N.J. immigrant workers fund sees 6K new applications

By: - February 10, 2022 7:06 am

Make the Road New Jersey rallied for nearly 18 months to secure funds for excluded workers. (Courtesy Make the Road New Jersey)

Another 6,000 applications have been filed for the state’s excluded workers fund, two weeks after Gov. Phil Murphy announced the restoration of the $40 million pool of money.

That brings the number of residents seeking cash relief to 17,000 — a number advocates are celebrating after the fund’s dismal launch, but one that leaves them concerned over the hundreds of thousands of residents who will be left behind once the money runs out.

“We see the application numbers going up, and that’s because it’s much, much simpler,” said Sara Cullinane, executive director of Make the Road New Jersey, an Elizabeth-based organization advocating for Latinos. The group is hosting sessions to help people apply until Feb. 28. 

In the four months since the fund launched, 3,700 applications have been approved and another 522 were denied. The rest are currently under document review or require additional documents to be submitted, the Department of Human Services said Tuesday. 

A spokeswoman did not respond to questions asking why the state thinks the approval rate is so low. 

Make the Road New Jersey is hosting in-person clinics to help people apply.

  • Wednesdays in February (4 to 7 p.m.): 42 Broad St., Elizabeth
  • Saturdays in February (9 a.m. to 2 p.m.): 1 Olive St., Perth Amboy, in partnership with the city of Perth Amboy
  • Saturdays in February (9 a.m. to 2 p.m.): 77 3rd St., Passaic
  • Saturday, Feb. 12 (beginning at 4 p.m.): Cristo Te Llama Church, 205 East Jersey St., Elizabeth
  • Tuesday, Feb. 15 (6:30 to 8:30 p.m.): Ironbound Community Corporation, 432 Lafayette St., Newark

The Excluded New Jerseyans Fund, which was funded initially through CARES Act money, had to follow strict federal guidelines with a hard deadline of Dec. 31, 2021. Due to the deadline and lack of applicants, the state redirected $34 million to state expenses.

When Murphy announced the state would add $24 million from the American Rescue Plan, the state said new guidelines allowed the application process more flexibility. Advocates had previously said the process was too complicated, pointing to the earlier round of applicants who had to file several documents to prove the pandemic’s financial impact.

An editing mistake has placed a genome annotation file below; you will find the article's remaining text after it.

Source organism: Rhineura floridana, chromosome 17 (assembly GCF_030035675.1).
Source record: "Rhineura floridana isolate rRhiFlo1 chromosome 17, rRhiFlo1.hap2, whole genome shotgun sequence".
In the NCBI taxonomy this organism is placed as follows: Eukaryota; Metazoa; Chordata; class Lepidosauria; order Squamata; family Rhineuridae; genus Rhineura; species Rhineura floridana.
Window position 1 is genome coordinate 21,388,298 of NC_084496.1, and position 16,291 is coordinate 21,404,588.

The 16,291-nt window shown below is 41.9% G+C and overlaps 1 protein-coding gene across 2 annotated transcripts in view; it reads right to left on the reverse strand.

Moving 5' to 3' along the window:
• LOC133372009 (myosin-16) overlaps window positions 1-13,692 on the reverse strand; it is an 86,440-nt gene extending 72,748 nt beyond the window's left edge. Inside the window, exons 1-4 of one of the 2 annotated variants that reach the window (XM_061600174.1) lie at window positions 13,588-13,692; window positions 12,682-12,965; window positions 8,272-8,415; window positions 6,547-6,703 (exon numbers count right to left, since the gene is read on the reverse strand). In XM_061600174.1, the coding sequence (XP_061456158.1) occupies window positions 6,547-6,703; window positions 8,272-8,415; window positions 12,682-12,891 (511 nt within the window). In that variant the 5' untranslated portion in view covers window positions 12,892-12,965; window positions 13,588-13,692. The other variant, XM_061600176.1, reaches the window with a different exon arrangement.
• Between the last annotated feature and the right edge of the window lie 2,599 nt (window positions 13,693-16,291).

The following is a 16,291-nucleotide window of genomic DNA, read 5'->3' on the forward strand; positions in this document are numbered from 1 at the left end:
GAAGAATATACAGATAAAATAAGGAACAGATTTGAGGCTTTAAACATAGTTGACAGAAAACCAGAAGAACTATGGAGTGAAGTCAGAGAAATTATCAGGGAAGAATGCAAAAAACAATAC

To be eligible for the fund, New Jersey households with incomes of $55,000 or less must show they were excluded from both federal and state pandemic assistance, such as bank statements or tax returns. 

People are encouraged to apply even if they may not have the required documents. 

The deadline for the fund is Feb. 28, but it can close early if funds run out. Money will still be distributed after applications close. 

Since its inception, activists have criticized the fund for being too small for undocumented residents who were left out of economic recovery: There is enough money to help roughly 20,000 families out of the half-million living in the state. When state officials confirmed 85% of the fund was reallocated, they were outraged.

Five nonprofits received a total of $900,000 to help with outreach and process applications. The Department of Human Services did not say if those groups will receive more money, or who is in charge of processing and approving those applications. 

DHS is holding community sessions and webinars on the application process, has translated documents into 12 languages, and is promoting the fund through social media and interviews with the press. 

“We’re keeping a very close eye. We want to make sure this program gets rolled out much more successfully than the first time around,” said Sen. Nellie Pou (D-Passaic).

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Sophie Nieto-Munoz
Sophie Nieto-Munoz

Sophie Nieto-Muñoz, a New Jersey native and former Trenton statehouse reporter for NJ.com, shined a spotlight on the state’s crumbling unemployment system and won several awards for investigative reporting from the New Jersey Press Association. She was a finalist for the Livingston Award for Young Journalists for her report on PetSmart's grooming practices, which was also recognized by the New York Press Club. Sophie speaks Spanish and is proud to connect to the Latinx community through her reporting.